|Look at his face. That's why there's no real-life superhero.|
I suspect not.
|John Walsh, America's Bruce Wayne.|
Time and again, we have each witnessed injustice and declared, "Someone should do something about that!" But we don't. We might become active if we are personally wronged, but even then the most outspoken and passionate of us form non-profit groups and organize political action committees to lobby for legislative changes. What keeps us back? There's no shortage of stunning stories in the news of people snapping and doing extraordinarily cruel things; why has the pendulum not swung wildly in the opposite direction?
I suspect that the truth is, for all our talk, most of us honor and obey the Social Contract and have trust that something can and will be done.
One of our most public champions has been Erin Brockovich, known to most people through the film starring Julia Roberts. Brockovich was, for all intents and purposes, in entirely over her head as a legal clerk when the community of Hinkley, California needed a champion. Brockovich rose to the occasion, too late to prevent the destruction to that town but fought doggedly for retribution. Has the litigious payout been sufficient to offset the damage? I doubt it, but what other recourse was there? Even working within the system--honoring and obeying the Social Contract--no expense was spared to thwart Brockovich in her quest for justice.
|Look, kids: this is what the "environment" was, once upon a time.|
In our society, our government is not an arbitrary institution imposing its will upon us. It is a manifestation of our collective will. It is of the people, by the people, for the people. We work through our legal system to express our values and to address the wrongs within our society. That isn't naivety on my part. That's the very essence of our society, despite what your cynicism may have taught you. There's a cynical, even paranoid, suspicion of government agencies among many Americans but the truth is those agencies exist because we willed them into being.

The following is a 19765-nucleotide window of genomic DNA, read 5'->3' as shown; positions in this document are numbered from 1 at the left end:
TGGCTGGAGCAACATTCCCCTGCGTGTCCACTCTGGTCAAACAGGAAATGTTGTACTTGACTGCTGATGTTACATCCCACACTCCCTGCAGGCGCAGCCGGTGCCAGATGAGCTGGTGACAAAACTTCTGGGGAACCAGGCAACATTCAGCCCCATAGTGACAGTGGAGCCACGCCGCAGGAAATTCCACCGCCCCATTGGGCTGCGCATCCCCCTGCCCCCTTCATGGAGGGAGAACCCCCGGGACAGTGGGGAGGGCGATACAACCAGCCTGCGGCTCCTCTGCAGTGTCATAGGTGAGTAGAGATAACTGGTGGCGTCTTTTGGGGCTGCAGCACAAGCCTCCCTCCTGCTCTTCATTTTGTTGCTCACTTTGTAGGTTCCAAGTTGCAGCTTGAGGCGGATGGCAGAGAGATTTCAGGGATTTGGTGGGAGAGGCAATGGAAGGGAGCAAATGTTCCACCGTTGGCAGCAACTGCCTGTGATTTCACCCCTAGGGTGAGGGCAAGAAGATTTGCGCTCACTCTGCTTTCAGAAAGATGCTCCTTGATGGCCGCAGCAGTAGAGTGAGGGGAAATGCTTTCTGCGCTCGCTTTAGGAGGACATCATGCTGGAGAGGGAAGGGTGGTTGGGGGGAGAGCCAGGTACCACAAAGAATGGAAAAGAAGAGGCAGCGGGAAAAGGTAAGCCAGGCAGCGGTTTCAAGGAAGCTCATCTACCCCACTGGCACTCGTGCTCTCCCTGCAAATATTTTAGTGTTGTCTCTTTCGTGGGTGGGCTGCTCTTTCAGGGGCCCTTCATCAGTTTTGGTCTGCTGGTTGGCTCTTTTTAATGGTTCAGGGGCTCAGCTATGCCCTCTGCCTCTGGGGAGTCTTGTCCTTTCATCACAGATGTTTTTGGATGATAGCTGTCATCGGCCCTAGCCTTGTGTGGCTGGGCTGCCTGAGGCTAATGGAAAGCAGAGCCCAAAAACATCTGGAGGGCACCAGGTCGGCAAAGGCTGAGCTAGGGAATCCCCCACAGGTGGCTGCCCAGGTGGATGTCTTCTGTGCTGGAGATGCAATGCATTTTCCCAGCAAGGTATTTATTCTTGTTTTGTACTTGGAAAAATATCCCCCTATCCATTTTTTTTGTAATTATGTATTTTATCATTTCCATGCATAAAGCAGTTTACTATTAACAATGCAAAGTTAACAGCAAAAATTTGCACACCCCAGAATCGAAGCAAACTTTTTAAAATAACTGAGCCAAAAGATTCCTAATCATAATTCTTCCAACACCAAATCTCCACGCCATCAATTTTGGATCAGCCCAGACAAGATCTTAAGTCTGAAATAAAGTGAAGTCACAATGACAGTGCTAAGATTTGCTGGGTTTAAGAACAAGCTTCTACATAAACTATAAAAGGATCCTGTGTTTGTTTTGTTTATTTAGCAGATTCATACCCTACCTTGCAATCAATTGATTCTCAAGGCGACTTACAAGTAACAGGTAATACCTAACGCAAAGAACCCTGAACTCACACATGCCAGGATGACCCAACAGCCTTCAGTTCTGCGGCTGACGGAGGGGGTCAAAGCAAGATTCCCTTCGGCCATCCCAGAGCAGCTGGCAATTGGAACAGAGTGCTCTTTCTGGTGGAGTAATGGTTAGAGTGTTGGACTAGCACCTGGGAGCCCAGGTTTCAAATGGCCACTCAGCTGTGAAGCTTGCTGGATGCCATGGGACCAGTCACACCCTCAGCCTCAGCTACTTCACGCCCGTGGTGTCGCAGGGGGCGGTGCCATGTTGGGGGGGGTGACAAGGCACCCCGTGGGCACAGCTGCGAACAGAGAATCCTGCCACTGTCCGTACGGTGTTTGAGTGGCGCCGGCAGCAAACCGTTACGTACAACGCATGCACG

In the late 1960s, for instance, Americans declared they had had enough of business practices that decimated our natural environment and the manifestation of this cultural backlash against destruction was the creation of the Environmental Protection Agency. For forty years now, it has existed to see that the air our children breathe does not poison them. There shouldn't even be a need for an E.P.A. because no one should ever have the temerity to establish a facility in the United States that would knowingly release toxins into our air, but the truth is that this "cumbersome bureaucracy" is our best defense against destructive behavior.
The 112th Congress has aggressively gone after the E.P.A., some going so far as to declare the entire agency ought to be abolished. The E.P.A. exists for one purpose alone: to stand against those who would otherwise engage in practices that would decimate the world in which we live--with us in it. Not to go all "you're with us or you're against us" on this, but there's really only two sides to be taken in this matter. Either you're against being poisoned or you're for it. This is not a debate about economics, religion or even liberty. It is about something far more basic even than that.
Give in to the anti-government rhetoric, and know this: you are not defending freedom. You are actively supporting people who intend to poison you tomorrow, and the only reason they haven't poisoned you yet is that the very agency preventing them from doing so is the one they wish to destroy. Want to know who desires de-regulation? It's these guys:
|One's a psychopath. The other is a real villain.|
"When bad men combine, the good must associate; else they will fall one by one, an unpitied sacrifice in a contemptible struggle."There can be no question that those who would seek to amend the Social Contract to permit them to conduct destructive behavior are bad men wishing to combine.